Terra Incognita

Encouraging New Yorkers to probe the mysteries of the material beneath their feet, the Urban Soils Institute is moving knowledge of urban soils outside the domain of science and into the hands of communities.

End of the Line

An architect follows the path of a nearly-finished, controversial pipeline in Brooklyn, casting underground infrastructure against the resilient physical and social fabric of the communities above.

Studio Reports

Green and New

In the service of one of the most ambitious policy frameworks in living memory, design students conjure future visions of environmental recovery where social justice comes first.

Follow the Frontline

Communities of color have long been the vanguard of New York City's environmental justice movement. How can designers support and learn from their efforts to mitigate a climate crisis that is up close and personal?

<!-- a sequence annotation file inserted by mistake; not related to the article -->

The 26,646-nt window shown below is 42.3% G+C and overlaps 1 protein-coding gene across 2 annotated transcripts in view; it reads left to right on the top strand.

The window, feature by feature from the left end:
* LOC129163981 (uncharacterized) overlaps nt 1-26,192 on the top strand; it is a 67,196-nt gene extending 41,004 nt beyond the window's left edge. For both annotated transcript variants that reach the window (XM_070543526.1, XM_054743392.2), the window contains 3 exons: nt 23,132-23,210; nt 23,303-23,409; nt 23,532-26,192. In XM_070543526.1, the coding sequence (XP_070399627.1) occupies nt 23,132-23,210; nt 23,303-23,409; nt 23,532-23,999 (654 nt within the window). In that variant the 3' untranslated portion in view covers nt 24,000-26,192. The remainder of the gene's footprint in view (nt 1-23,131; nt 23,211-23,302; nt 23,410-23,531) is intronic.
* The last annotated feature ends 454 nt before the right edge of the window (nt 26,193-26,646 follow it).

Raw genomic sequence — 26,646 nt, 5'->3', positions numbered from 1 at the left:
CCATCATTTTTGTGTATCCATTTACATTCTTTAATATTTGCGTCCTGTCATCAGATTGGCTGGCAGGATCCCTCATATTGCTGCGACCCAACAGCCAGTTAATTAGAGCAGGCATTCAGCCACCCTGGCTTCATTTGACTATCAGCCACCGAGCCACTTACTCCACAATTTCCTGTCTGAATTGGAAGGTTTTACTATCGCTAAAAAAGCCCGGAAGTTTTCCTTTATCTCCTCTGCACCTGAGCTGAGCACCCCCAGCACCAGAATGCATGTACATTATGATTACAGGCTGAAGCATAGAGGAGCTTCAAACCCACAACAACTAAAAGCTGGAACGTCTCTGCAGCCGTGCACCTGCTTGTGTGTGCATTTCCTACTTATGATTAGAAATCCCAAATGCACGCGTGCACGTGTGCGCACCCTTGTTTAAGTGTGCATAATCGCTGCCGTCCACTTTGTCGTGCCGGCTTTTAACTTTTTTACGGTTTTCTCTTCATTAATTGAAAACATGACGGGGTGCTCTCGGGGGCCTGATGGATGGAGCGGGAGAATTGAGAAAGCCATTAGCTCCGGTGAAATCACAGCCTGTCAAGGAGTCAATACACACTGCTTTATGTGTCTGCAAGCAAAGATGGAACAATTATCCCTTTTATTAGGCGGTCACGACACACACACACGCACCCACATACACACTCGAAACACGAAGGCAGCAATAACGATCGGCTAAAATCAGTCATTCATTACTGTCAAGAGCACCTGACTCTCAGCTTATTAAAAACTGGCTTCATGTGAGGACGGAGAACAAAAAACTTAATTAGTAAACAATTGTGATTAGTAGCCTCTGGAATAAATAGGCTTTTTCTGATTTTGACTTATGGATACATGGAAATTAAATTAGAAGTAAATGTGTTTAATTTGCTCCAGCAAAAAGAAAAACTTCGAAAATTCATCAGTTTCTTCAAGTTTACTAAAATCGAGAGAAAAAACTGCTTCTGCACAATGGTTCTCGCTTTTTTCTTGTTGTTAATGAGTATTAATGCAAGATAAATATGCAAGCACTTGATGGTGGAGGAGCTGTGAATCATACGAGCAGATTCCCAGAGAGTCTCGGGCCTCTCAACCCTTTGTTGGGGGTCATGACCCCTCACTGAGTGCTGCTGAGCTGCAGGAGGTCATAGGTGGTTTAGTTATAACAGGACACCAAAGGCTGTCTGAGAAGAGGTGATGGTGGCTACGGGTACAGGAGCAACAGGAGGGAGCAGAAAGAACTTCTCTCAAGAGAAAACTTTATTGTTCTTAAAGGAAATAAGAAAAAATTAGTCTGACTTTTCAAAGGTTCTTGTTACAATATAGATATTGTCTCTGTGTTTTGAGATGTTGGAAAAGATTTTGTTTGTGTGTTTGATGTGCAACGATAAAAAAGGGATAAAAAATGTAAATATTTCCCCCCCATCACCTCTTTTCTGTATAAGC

Down to Earth

Viewed from the perspective of its raw material, Manhattan’s brassy Seagram Building illuminates architecture’s massive energetic and social consequences.

Gimme Shelter

Photographs of Prospect Park’s unsanctioned constructions simultaneously suggest traces of past settlement and the start of a new civilization. Behind the scenes is a struggle for ecological succession among salamanders, kindergartners, and park management.

Posts from the Edge

Unfolding alongside New York's latest waterfront planning process, a participatory art project considers what happens when we reorient our attention, and our bodies, toward the city's 520 miles of coastline.

Before the Surge

As larger projects are debated and delayed, an array of sandbags, earthworks, and other humble infrastructures of defense are emerging across New York City to provide buffers against the sea.

Dispatches

Making Science Actionable

The Urban Systems Lab talks about overlapping social vulnerabilities to climate change and COVID-19, and their efforts to gather and share the data that matters most in a complex and ever-shifting situation.

Seeing Double

The material flows that feed Manhattan's iconic public spaces reveal "reciprocal landscapes" whose fates are tied together by fertilizer, pavers, and planks.